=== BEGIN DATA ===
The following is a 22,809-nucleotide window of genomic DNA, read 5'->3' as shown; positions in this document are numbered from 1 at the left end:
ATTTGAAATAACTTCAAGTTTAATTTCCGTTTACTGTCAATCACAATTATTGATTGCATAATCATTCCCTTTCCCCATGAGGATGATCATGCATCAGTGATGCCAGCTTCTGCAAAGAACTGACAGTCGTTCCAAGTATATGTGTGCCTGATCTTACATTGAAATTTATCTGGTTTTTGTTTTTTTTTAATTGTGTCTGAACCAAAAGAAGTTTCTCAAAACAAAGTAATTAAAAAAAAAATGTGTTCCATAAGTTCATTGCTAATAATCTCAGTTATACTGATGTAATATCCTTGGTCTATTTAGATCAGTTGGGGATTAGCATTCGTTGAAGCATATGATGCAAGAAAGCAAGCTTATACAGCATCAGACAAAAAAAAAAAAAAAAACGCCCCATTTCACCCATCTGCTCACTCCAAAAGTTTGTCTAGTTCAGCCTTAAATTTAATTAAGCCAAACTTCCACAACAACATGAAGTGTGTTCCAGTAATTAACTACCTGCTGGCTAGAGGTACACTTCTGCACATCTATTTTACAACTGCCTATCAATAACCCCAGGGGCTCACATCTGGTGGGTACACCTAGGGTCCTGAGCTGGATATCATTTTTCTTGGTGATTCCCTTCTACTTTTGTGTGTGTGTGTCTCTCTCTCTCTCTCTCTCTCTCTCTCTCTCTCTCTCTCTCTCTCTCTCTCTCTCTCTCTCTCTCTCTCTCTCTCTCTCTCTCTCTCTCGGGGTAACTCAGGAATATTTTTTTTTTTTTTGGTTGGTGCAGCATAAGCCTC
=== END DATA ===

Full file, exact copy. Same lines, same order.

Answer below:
The following is a 22,809-nucleotide window of genomic DNA, read 5'->3' as shown; positions in this document are numbered from 1 at the left end:
ATTTGAAATAACTTCAAGTTTAATTTCCGTTTACTGTCAATCACAATTATTGATTGCATAATCATTCCCTTTCCCCATGAGGATGATCATGCATCAGTGATGCCAGCTTCTGCAAAGAACTGACAGTCGTTCCAAGTATATGTGTGCCTGATCTTACATTGAAATTTATCTGGTTTTTGTTTTTTTTTAATTGTGTCTGAACCAAAAGAAGTTTCTCAAAACAAAGTAATTAAAAAAAAAATGTGTTCCATAAGTTCATTGCTAATAATCTCAGTTATACTGATGTAATATCCTTGGTCTATTTAGATCAGTTGGGGATTAGCATTCGTTGAAGCATATGATGCAAGAAAGCAAGCTTATACAGCATCAGACAAAAAAAAAAAAAAAAACGCCCCATTTCACCCATCTGCTCACTCCAAAAGTTTGTCTAGTTCAGCCTTAAATTTAATTAAGCCAAACTTCCACAACAACATGAAGTGTGTTCCAGTAATTAACTACCTGCTGGCTAGAGGTACACTTCTGCACATCTATTTTACAACTGCCTATCAATAACCCCAGGGGCTCACATCTGGTGGGTACACCTAGGGTCCTGAGCTGGATATCATTTTTCTTGGTGATTCCCTTCTACTTTTGTGTGTGTGTGTCTCTCTCTCTCTCTCTCTCTCTCTCTCTCTCTCTCTCTCTCTCTCTCTCTCTCTCTCTCTCTCTCTCTCTCTCTCTCTCTCTCTCTCTCGGGGTAACTCAGGAATATTTTTTTTTTTTTTGGTTGGTGCAGCATAAGCCTC